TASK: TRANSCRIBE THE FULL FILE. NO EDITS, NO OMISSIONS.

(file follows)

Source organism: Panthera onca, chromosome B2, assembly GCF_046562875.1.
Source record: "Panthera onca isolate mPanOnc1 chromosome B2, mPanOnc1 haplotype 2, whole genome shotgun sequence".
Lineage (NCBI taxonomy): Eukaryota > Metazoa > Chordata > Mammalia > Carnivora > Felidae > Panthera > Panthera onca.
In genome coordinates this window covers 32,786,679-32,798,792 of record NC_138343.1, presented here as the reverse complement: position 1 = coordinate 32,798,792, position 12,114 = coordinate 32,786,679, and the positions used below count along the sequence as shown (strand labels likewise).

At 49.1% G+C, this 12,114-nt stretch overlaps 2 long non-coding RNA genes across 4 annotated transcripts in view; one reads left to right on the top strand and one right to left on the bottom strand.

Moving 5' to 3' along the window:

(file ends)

Source organism: Panthera onca, chromosome B2, assembly GCF_046562875.1.
Source record: "Panthera onca isolate mPanOnc1 chromosome B2, mPanOnc1 haplotype 2, whole genome shotgun sequence".
Lineage (NCBI taxonomy): Eukaryota > Metazoa > Chordata > Mammalia > Carnivora > Felidae > Panthera > Panthera onca.
In genome coordinates this window covers 32,786,679-32,798,792 of record NC_138343.1, presented here as the reverse complement: position 1 = coordinate 32,798,792, position 12,114 = coordinate 32,786,679, and the positions used below count along the sequence as shown (strand labels likewise).

At 49.1% G+C, this 12,114-nt stretch overlaps 2 long non-coding RNA genes across 4 annotated transcripts in view; one reads left to right on the top strand and one right to left on the bottom strand.

Moving 5' to 3' along the window: